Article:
GROUP IV- sub gingival cavity margin with Multilink speed as a luting agent

2 Month storage Groups

GROUP V- supra gingival cavity margin with Multilink N as a luting agent

GROUP VI- supra gingival cavity margin with Multilink speed as a luting agent

GROUP VII- sub gingival cavity margins with Multilink N as a luting agent

GROUP VIII- sub gingival cavity margins with Multilink speed as a luting agent

Cementation of inlays

For group I, III,V,VII, the multilink N was used as luting agent for semi indirect inlays. For group II, IV, VI, VIII the multilink speed was used as luting agent for semi indirect inlays.The luting cements were mixed and applied as per the manufacturers instructions.

The inlay was seated into the cavity and excess material was removed with scalers. The margins were light cured for 20 seconds as per the manufacturer’s instructions. Restorations were finished and polished using composite finishing discs (Soflex 3M ESPE, USA).

Groups I to IV were stored for 24 hours at room temperature and groups V to VIII were stored for 2 months at room temperature. The samples were thermocycled using Willytech thermocycler for 500 cycles at 5ºc and 55ºc, with 30 seconds dwell time and 5 seconds transfer time (ISO TR 11450 standard-1994).

The teeth apices were sealed with flowable composite resin. Two layers of nail varnish was applied to all the tooth surfaces except for about 1mm around the restoration margin. All the samples were then placed in 0.5% basic fuchsin for 24 hours. After dye penetration and irrigation of the teeth, samples were sectioned mesio-distally in vertical plan using a diamond disc in slow speed with water spray. The sections were mounted on slides and the degree of dye penetration was recorded under stereomicroscope with X20 magnification. Leakage was evaluated according to scores mentioned below for the degree of dye penetration

Evaluation criteria

A: Occlusal margin

1 - No microleakage

2 - Microleakage not reaching the DEJ

3 -Microleakage penetration over the DEJ

4 -Microleakage into the dentinal tubule towards the pulp

B: Cervical margin

1 - No microleakage

2 - Microleakage less than half the cervical wall of the cavity

3 - Microleakage penetration through all the cervical wall of the cavity

4 -Microleakage along the cervical or axial wall, into the dentinal tubules

Figure 2
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Statistical analysis

Statistical analysis of the data was performed using SPSS 21 IBM. The data regarding the microleakage analyzed with Mann – whitney U test and it was used to determine microleakage between resin cements at cervical margin and occlusal margins. Wilcoxon signed rank test was used to determine microleakage with in the group comparison for 24 hours and 2 months storage period. Probability value (P)<0.005 was considered as significant difference.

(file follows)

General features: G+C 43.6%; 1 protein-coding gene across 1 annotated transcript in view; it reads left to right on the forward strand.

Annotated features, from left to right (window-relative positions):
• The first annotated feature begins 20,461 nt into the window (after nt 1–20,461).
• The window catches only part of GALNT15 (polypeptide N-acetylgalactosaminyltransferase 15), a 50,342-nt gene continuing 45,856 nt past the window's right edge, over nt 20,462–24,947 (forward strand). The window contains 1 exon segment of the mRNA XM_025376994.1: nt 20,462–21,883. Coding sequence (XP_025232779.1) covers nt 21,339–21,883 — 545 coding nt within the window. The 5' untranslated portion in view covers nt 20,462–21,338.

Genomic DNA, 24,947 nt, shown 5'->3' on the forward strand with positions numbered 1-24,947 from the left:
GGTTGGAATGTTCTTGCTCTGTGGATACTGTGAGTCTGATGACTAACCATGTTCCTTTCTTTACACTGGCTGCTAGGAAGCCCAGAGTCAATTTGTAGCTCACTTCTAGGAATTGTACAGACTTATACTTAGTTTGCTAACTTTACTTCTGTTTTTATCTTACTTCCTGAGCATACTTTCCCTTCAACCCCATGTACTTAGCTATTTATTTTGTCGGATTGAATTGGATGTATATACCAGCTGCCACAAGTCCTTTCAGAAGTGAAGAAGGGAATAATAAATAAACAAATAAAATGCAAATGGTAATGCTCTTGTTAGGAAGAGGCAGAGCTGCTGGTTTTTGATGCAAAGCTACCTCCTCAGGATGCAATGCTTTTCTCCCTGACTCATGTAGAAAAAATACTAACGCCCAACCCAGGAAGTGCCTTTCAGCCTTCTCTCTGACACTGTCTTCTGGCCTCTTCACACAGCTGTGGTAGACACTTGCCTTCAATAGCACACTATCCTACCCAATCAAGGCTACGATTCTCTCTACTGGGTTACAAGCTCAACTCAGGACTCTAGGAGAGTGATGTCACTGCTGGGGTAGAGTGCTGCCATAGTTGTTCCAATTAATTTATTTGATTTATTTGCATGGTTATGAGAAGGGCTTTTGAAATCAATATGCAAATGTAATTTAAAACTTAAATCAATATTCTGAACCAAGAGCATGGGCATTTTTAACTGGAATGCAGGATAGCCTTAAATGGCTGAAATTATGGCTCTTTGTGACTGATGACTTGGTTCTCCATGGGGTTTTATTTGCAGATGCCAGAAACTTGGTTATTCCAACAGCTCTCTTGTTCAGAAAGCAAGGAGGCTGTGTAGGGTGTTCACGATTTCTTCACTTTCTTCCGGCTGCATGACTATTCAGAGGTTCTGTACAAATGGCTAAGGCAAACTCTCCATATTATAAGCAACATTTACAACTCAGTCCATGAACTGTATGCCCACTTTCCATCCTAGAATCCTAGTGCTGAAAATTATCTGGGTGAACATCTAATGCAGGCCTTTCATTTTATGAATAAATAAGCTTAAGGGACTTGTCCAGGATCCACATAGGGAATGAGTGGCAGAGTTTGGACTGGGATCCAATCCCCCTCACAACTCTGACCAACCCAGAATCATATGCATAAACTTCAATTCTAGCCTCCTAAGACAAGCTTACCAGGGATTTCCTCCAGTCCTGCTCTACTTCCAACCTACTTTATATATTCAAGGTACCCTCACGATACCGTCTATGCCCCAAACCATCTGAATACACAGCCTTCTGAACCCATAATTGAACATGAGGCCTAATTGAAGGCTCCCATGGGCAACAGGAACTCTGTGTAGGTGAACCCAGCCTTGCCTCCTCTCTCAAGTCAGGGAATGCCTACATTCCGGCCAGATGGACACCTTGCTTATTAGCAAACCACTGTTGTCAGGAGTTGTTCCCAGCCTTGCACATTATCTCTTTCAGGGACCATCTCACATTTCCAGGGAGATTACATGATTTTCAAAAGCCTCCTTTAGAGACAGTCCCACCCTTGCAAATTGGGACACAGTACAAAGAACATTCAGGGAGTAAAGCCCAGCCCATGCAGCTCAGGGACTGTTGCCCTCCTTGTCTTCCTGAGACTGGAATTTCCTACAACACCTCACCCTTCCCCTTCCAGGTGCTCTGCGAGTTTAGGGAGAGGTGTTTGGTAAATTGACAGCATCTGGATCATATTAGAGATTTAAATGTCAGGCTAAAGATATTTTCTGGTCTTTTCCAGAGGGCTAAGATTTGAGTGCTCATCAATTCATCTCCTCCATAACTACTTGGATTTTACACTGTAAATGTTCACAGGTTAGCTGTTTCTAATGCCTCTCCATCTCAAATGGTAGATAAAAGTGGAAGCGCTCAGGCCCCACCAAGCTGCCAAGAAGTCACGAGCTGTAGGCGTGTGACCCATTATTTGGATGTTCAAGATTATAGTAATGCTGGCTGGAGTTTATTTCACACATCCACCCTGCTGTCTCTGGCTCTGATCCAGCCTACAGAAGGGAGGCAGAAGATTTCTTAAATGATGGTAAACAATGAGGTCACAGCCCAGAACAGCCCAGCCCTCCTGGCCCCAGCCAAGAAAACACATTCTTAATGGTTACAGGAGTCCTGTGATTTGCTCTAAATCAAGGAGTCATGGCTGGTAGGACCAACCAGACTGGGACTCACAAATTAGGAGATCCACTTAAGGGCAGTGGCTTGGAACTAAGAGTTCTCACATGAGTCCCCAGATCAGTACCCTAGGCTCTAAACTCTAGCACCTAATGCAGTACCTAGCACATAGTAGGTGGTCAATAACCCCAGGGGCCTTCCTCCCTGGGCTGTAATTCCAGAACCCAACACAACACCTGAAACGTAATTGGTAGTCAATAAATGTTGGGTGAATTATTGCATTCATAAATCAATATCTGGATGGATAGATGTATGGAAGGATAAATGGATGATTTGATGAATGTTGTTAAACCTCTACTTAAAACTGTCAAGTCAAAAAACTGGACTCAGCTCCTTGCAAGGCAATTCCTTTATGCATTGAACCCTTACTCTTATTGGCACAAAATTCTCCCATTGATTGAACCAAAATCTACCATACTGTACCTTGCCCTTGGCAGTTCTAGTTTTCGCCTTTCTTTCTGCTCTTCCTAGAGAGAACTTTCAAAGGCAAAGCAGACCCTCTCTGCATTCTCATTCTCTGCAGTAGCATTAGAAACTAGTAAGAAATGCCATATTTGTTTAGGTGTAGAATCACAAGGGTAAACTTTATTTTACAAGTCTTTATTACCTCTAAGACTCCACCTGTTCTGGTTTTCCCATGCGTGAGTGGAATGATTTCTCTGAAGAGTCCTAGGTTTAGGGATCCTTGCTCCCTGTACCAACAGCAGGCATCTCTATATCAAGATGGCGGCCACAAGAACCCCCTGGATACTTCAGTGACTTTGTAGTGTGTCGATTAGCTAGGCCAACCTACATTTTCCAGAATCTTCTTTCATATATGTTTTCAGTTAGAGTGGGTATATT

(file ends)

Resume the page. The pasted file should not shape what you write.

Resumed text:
Results

There was no statistically significant difference of microleakage values between the two luting cements for a storage period of 24 hours (P=0.067) (Table 1) whereas there was statistically significant difference between them for a storage period of 2 months (P=0.035) for both supra and sub gingival groups seen at the cervical margin. There was no statistically significant difference between two the cements for supra and subgingival groups for the storage period of 24 hours & 2 months when seen at occlusal margin.(Table 2)

Microleakage comparison between supra and sub gingival groups of multilink n and multilink speed at 24 hrs and 2 moths storage period showed statistically no significant difference.(Table 3, Figure 3, Figure 4)

Table 1

Comparison of the micro leakage at cervical Margin

Groups Frequency (n) Mean Ranks Mann-Whitney Score p value
Supragingival
Multilink N (24 hrs) 10 8.25 27.500 0.067**
Multilink Speed (24 hrs) 10 12.75
Multilink N (2 Months) 10 7.85 23.500 0.035*
Multilink Speed (2 Months) 10 13.15
Subgingival
Multilink N (24 hrs) 10 9.70 42.000 0.521**
Multilink Speed (24 hrs) 10 11.30
Multilink N (2 Months) 10 7.20 17.000 0.007*
Multilink Speed (2 Months) 10 13.80

[i] Mann-Whitney test, P< 0.05(significant), P> 0.05(Not significant).

Table 2

Comparison of the micro leakage at occlusal Margin

Groups Frequency (n) Mean Ranks Mann-Whitney Score p value
Supragingival
Multilink N (24 hrs) 10 9.60 41.000 0.450**
Multilink Speed (24 hrs) 10 11.40
Multilink N (2 Months) 10 9.70 42.000 0.473**
Multilink Speed (2 Months) 10 11.30
Subgingival
Multilink N (24 hrs) 10 8.75 32.500 0.142**
Multilink Speed (24 hrs) 10 12.25
Multilink N (2 Months) 10 9.10 36.000 0.240**
Multilink Speed (2 Months) 10 11.90

[i] Mann-Whitney test, P< 0.05(significant), P> 0.05(Not significant).

Table 3

Microleakage comparison between supra and subgingival groups of Multilink N and Multilink speed at 24 hrs and 2 months storage period

Groups Frequency (n) Mean Ranks Mann-Whitney Score p value